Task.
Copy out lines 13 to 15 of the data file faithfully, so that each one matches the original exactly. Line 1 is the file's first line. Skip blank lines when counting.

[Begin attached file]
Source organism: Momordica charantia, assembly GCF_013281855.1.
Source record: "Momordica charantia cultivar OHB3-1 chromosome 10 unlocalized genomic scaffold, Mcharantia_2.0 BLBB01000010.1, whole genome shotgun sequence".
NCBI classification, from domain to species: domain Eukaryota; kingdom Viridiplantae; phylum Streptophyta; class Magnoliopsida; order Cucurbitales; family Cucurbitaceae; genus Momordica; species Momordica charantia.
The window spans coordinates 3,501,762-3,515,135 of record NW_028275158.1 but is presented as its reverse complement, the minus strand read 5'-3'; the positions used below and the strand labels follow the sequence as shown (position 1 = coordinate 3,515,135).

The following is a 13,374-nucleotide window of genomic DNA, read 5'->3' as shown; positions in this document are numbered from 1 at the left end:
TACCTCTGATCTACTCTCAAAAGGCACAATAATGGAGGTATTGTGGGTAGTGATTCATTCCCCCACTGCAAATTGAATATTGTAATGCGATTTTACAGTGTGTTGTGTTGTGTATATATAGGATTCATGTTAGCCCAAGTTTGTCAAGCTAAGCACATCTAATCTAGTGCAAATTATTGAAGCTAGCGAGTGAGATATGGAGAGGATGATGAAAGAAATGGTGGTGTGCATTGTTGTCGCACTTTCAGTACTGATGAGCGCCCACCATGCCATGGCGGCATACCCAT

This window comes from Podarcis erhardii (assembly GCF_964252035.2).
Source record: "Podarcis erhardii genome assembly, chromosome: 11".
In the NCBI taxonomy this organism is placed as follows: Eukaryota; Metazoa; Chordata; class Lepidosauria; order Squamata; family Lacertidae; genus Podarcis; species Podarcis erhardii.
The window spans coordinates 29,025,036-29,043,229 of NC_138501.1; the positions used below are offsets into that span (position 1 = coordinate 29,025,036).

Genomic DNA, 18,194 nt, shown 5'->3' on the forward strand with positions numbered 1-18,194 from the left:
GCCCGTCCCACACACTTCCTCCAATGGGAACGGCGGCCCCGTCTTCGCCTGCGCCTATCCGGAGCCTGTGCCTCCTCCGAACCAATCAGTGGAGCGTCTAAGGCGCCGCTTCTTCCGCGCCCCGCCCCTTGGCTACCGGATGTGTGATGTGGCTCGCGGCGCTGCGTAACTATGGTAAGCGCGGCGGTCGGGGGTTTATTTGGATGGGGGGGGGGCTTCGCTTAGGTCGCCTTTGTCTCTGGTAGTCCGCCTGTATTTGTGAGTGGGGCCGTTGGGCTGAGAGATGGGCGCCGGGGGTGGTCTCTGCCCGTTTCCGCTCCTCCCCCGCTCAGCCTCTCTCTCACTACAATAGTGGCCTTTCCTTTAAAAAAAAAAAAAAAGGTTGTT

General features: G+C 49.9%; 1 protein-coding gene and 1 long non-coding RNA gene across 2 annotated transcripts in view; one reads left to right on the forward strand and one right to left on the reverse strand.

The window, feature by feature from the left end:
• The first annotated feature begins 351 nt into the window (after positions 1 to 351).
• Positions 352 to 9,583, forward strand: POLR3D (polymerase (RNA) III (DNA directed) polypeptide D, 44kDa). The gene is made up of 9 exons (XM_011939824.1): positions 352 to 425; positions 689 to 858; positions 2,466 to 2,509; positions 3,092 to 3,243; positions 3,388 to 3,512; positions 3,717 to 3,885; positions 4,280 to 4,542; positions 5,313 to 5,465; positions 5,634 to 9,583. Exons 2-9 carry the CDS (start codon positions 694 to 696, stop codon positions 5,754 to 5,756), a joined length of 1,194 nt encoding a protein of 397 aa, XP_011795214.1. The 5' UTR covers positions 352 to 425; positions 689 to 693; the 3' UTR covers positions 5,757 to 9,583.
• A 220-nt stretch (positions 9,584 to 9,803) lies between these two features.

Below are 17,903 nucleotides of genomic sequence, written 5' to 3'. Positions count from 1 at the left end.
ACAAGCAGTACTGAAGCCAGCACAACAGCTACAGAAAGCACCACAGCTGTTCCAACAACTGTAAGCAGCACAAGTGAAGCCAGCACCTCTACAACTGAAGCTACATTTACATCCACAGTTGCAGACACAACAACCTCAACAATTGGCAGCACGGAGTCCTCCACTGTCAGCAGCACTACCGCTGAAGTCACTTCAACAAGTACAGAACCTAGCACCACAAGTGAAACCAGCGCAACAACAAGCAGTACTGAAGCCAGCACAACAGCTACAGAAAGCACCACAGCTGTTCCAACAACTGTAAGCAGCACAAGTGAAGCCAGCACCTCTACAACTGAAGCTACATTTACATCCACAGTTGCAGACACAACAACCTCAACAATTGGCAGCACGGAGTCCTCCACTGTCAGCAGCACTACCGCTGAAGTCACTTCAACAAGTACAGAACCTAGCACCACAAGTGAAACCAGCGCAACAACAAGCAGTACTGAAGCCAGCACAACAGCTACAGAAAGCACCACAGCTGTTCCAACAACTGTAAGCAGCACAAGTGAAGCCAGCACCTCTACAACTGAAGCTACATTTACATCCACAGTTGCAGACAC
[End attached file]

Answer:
General features: G+C 49.9%; 1 protein-coding gene and 1 long non-coding RNA gene across 2 annotated transcripts in view; one reads left to right on the forward strand and one right to left on the reverse strand.

The window, feature by feature from the left end:
• The first annotated feature begins 351 nt into the window (after positions 1 to 351).